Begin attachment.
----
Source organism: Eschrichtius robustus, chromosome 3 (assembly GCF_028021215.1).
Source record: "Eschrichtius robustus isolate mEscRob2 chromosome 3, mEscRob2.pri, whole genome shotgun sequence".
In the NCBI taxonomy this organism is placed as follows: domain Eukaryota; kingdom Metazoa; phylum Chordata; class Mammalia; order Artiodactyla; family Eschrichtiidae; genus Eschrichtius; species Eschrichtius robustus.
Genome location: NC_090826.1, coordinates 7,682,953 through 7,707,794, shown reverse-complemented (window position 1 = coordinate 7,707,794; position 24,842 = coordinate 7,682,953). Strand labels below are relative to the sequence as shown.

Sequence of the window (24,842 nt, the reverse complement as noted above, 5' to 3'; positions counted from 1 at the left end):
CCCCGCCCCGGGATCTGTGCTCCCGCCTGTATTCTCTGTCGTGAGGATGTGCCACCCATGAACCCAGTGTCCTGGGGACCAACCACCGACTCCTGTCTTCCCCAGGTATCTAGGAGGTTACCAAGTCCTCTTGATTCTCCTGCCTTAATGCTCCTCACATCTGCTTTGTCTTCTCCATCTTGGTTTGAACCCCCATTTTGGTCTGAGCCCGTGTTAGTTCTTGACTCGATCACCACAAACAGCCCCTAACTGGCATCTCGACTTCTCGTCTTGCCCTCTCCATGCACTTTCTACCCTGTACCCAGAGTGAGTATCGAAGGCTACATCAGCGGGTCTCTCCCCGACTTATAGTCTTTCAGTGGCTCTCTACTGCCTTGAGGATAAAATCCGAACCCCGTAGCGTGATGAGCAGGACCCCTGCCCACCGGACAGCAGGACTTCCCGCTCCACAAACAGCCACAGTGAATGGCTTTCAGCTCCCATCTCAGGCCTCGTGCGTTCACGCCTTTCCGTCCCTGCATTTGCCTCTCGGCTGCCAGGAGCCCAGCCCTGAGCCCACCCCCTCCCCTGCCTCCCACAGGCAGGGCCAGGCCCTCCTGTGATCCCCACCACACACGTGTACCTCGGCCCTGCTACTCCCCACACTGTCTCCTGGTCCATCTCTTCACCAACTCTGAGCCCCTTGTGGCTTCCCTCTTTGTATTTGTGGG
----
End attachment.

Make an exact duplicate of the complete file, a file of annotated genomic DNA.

Source organism: Eschrichtius robustus, chromosome 3 (assembly GCF_028021215.1).
Source record: "Eschrichtius robustus isolate mEscRob2 chromosome 3, mEscRob2.pri, whole genome shotgun sequence".
In the NCBI taxonomy this organism is placed as follows: domain Eukaryota; kingdom Metazoa; phylum Chordata; class Mammalia; order Artiodactyla; family Eschrichtiidae; genus Eschrichtius; species Eschrichtius robustus.
Genome location: NC_090826.1, coordinates 7,682,953 through 7,707,794, shown reverse-complemented (window position 1 = coordinate 7,707,794; position 24,842 = coordinate 7,682,953). Strand labels below are relative to the sequence as shown.

Sequence of the window (24,842 nt, the reverse complement as noted above, 5' to 3'; positions counted from 1 at the left end):
CCCCGCCCCGGGATCTGTGCTCCCGCCTGTATTCTCTGTCGTGAGGATGTGCCACCCATGAACCCAGTGTCCTGGGGACCAACCACCGACTCCTGTCTTCCCCAGGTATCTAGGAGGTTACCAAGTCCTCTTGATTCTCCTGCCTTAATGCTCCTCACATCTGCTTTGTCTTCTCCATCTTGGTTTGAACCCCCATTTTGGTCTGAGCCCGTGTTAGTTCTTGACTCGATCACCACAAACAGCCCCTAACTGGCATCTCGACTTCTCGTCTTGCCCTCTCCATGCACTTTCTACCCTGTACCCAGAGTGAGTATCGAAGGCTACATCAGCGGGTCTCTCCCCGACTTATAGTCTTTCAGTGGCTCTCTACTGCCTTGAGGATAAAATCCGAACCCCGTAGCGTGATGAGCAGGACCCCTGCCCACCGGACAGCAGGACTTCCCGCTCCACAAACAGCCACAGTGAATGGCTTTCAGCTCCCATCTCAGGCCTCGTGCGTTCACGCCTTTCCGTCCCTGCATTTGCCTCTCGGCTGCCAGGAGCCCAGCCCTGAGCCCACCCCCTCCCCTGCCTCCCACAGGCAGGGCCAGGCCCTCCTGTGATCCCCACCACACACGTGTACCTCGGCCCTGCTACTCCCCACACTGTCTCCTGGTCCATCTCTTCACCAACTCTGAGCCCCTTGTGGCTTCCCTCTTTGTATTTGTGGG